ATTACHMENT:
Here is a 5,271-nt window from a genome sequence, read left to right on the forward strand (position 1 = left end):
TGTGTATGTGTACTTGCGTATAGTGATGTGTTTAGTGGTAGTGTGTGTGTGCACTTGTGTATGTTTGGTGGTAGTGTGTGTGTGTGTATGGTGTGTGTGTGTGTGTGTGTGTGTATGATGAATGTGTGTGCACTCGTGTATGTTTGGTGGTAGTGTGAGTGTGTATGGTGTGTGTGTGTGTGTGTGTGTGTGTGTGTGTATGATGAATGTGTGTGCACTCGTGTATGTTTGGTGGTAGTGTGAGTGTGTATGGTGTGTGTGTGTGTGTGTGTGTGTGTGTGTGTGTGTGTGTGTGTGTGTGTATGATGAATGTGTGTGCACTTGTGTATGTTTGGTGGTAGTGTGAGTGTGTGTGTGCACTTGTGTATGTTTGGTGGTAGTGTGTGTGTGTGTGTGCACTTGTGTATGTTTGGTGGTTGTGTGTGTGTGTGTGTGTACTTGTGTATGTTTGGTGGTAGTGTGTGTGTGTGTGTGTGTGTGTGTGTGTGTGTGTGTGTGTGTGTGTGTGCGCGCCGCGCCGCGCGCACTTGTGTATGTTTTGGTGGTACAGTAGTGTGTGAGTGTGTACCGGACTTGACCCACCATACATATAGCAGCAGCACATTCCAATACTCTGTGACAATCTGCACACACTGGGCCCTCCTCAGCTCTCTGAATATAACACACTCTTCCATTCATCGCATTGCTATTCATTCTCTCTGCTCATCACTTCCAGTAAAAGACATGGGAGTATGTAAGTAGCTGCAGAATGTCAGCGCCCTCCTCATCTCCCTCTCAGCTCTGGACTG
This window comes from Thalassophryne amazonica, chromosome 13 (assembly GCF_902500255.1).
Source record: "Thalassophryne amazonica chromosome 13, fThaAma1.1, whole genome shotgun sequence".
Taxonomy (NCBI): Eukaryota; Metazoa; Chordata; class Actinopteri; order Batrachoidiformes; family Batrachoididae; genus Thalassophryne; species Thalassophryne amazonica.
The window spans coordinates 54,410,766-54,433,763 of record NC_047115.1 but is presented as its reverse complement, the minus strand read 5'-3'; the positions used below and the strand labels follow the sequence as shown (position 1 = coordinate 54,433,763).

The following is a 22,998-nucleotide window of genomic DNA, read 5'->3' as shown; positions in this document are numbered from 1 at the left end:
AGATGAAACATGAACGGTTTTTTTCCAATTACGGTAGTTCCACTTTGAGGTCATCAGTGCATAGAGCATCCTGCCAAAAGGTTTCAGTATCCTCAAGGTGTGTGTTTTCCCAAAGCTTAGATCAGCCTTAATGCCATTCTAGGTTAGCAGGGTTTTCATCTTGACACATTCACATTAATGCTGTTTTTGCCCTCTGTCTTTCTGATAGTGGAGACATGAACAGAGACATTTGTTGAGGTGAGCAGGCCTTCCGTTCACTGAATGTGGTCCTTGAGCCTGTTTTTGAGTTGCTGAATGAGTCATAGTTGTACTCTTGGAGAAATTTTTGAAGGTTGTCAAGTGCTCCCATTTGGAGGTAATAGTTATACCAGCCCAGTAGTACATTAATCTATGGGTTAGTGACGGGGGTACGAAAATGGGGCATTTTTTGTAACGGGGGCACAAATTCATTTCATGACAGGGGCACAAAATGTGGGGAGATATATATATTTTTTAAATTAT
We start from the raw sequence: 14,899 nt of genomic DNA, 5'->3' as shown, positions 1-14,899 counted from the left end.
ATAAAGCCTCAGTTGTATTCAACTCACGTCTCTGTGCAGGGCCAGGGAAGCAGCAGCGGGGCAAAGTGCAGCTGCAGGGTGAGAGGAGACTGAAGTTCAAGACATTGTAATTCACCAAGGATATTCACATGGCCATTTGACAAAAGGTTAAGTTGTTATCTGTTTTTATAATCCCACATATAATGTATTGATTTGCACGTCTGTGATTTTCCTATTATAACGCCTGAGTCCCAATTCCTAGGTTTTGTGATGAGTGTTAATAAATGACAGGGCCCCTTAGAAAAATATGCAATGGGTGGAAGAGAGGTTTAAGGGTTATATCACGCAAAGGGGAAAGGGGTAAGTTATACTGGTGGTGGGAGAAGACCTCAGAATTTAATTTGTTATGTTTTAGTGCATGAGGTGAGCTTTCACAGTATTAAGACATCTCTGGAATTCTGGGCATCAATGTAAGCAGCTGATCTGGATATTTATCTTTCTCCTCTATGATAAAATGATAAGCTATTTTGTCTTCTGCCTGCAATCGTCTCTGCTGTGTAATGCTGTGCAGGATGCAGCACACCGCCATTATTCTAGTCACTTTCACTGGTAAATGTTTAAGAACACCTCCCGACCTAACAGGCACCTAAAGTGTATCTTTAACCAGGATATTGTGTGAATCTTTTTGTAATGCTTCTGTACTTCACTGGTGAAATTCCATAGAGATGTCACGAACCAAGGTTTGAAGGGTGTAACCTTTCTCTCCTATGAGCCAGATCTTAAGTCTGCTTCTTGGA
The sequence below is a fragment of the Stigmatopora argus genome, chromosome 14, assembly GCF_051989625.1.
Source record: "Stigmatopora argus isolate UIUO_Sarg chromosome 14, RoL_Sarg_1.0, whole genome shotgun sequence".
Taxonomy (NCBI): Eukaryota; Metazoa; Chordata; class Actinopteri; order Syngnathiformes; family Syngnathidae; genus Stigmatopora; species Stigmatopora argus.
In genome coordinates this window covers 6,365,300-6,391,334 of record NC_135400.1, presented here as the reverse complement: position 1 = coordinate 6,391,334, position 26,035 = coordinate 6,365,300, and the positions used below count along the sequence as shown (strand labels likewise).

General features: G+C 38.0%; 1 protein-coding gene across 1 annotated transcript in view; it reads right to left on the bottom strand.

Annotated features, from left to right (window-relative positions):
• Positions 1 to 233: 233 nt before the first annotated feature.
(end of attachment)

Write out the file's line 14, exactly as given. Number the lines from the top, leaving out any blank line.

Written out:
In genome coordinates this window covers 6,365,300-6,391,334 of record NC_135400.1, presented here as the reverse complement: position 1 = coordinate 6,391,334, position 26,035 = coordinate 6,365,300, and the positions used below count along the sequence as shown (strand labels likewise).